After months of impasse, the Donald Ramotar administration has signed on to the USAID-funded Leadership and Demo-cracy Project (LEAD) project, having reached an agreement with the United States government.
“Our programme is back in business and we are delighted government is going to be a part of the programme… we have a diplomatic note confirming Cabinet’s approval, basically giving us the green light to continue,” United States Ambassa-dor to Guyana Brent Hardt told Stabroek News yesterday in an interview.
Head of the Presidential Secretariat Dr Roger Luncheon last November announced that government had rejected the project, which, among other goals, aims to boost citizens’ engagement with local parliamentarians and improve overall governance. He had argued that his government had no input and that any notion of consultation was really “just cosmetic.”
Both countries announced in early May that they had agreed to temporarily put the contentious project on hold to facilitate talks between the two governments. The announcement was preceded by months of rancour over the terms of the project and whether the Guyana Government had been fully consulted by Washington.
Luncheon had said that there were areas of concern with the project, including the administration’s belief that political parties could receive financial support through the project. At one point, the government revoked the work permit of the Canadian Head of the project, Glen Bradbury. However, Bradbury’s work permit will soon be restored as he will continue to lead the execution of the project.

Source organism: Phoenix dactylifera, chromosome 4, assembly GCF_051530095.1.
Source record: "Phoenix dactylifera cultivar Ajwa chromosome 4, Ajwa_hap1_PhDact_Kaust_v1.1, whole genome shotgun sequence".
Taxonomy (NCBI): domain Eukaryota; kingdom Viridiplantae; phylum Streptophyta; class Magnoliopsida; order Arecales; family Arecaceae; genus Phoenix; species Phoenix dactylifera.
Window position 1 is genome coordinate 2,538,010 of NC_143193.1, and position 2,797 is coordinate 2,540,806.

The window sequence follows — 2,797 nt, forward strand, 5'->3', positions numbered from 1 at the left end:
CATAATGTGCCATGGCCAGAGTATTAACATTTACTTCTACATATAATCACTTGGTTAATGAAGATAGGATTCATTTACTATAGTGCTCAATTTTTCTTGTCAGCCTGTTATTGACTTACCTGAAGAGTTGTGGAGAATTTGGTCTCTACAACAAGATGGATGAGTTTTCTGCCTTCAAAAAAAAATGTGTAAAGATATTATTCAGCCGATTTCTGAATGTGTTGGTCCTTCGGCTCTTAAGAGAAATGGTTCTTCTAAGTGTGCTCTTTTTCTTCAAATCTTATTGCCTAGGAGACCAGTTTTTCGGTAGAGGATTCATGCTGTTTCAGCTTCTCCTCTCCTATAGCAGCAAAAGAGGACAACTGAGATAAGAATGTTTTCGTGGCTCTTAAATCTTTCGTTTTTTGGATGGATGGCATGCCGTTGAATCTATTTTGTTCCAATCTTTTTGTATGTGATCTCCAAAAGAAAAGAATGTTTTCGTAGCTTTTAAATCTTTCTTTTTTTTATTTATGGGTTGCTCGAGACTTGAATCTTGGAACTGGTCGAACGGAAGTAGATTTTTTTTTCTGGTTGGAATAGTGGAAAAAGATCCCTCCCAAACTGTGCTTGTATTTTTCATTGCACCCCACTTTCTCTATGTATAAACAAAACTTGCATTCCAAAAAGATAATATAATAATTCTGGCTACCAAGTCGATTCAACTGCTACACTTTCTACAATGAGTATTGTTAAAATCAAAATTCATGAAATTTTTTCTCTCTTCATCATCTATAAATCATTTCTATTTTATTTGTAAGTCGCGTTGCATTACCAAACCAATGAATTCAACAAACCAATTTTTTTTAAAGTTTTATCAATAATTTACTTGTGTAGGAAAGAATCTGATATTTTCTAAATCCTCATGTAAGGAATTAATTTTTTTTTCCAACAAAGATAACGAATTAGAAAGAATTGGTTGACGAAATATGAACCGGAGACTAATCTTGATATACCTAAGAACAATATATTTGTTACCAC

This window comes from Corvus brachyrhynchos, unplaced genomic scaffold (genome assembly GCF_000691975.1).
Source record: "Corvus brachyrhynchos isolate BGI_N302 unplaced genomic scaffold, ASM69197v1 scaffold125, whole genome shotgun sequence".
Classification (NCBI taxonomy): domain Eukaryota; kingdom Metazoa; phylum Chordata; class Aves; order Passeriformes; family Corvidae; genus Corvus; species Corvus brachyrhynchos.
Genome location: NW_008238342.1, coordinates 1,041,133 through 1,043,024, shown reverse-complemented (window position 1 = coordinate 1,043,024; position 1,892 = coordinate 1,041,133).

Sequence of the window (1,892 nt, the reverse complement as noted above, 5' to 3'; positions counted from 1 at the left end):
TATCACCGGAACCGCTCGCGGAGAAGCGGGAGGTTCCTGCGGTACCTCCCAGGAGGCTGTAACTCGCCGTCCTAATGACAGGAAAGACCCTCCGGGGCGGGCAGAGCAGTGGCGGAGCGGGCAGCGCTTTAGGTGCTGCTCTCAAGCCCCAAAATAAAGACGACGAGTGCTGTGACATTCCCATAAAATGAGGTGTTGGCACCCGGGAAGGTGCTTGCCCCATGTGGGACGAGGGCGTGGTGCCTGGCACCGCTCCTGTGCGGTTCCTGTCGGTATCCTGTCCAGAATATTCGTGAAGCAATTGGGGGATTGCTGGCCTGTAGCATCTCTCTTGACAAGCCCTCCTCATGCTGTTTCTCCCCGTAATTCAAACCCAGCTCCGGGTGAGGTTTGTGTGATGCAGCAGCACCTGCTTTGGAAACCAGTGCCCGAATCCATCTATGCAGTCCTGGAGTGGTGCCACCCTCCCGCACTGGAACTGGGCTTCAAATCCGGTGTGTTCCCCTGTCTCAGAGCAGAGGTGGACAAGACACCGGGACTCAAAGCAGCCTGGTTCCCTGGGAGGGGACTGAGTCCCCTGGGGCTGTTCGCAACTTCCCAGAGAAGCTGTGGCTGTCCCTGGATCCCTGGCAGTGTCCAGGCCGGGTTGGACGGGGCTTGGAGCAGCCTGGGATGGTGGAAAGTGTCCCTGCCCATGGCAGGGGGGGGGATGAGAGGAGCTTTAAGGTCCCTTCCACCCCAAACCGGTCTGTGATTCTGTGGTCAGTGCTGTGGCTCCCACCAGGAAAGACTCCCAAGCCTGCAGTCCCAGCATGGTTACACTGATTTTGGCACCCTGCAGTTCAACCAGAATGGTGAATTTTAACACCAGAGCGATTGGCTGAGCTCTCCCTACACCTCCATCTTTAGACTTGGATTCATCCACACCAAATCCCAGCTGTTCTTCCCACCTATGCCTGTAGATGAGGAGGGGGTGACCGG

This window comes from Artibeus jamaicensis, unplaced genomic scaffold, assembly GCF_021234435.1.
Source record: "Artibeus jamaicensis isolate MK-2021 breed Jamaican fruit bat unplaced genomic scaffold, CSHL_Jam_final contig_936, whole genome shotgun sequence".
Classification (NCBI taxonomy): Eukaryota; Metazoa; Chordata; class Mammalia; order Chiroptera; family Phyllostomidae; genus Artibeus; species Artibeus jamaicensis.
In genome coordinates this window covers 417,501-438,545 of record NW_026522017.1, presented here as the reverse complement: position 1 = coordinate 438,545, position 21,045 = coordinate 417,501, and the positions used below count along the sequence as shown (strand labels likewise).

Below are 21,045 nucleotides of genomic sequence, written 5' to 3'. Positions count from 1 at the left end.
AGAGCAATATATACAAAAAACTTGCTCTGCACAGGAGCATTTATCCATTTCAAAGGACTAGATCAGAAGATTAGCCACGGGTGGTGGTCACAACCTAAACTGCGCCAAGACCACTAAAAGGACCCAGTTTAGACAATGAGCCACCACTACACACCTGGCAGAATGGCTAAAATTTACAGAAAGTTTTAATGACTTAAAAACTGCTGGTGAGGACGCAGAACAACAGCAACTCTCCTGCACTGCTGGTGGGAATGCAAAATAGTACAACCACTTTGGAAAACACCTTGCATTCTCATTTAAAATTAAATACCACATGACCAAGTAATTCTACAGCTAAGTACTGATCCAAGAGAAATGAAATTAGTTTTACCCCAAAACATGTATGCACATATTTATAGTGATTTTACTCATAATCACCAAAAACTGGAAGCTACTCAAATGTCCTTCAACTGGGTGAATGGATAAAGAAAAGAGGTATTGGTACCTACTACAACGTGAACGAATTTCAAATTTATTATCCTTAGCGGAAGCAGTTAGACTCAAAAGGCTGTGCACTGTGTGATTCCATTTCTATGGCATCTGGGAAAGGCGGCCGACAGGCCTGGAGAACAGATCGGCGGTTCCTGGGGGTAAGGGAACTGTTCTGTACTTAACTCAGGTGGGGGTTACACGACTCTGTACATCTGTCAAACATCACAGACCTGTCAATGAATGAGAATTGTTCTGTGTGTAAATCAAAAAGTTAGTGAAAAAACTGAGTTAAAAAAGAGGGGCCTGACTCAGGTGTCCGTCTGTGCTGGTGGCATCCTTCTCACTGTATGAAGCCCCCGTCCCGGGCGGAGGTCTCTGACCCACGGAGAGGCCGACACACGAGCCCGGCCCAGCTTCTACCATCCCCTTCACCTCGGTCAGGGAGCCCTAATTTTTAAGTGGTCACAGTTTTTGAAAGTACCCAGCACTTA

Ambassador Hardt yesterday stated that his government was pleased that the local administration has signed on to the project as the results of the components are greater with all parties involved and consensus achieved.
He, however, informed that all aspects of the discussion on the project’s components were not completed but should wrap up this week. “We have sat down since late April to have a discussion about the programme and the Head of the Presidential Secretariat and I have had a very productive series of discussions and as a result we have come to an agreement on the core components of the LEAD programme,” he said.
“Those relating to the strengthening of parliament , civic education and preparation for local government elections…those two we have received confirmation from government that Cabinet had approved… we have not yet wrapped up the women and youth engagement piece… hopefully we will wrap up the third one during the course of this week,” the US envoy added.
Hardt echoed most of what he had been saying about the programme from its inception—that it was aimed at fostering Guyanese youth’s interest in participating in political and civic processes.
The ambassador opined that government’s denouncement of the project possibly stemmed from a lot of misunderstanding and experiences during the 1950s and 60s.
“If I have to look back… it strikes me that there is a need for maybe a bit more trust in the bilateral relationship… a lot of the misunderstandings stem from the ways Guyana’s history was rooted,” he said.
“It shaped the thinking of many that are now in government …half a century down the line and there is still a lingering suggestion that the United States is interested in which party governs,” he said.
However, Hardt said he wanted make clear that “The United States has no interest in who governs Guyana. That is entirely a matter for the people of Guyana to decide. What we do have interest in is how Guyana is governed.”
He said that his government shares common values and aspirations with Guyana and wants to see the prosperity of this nation holistically and through a democratic process where there is national consensus on issues.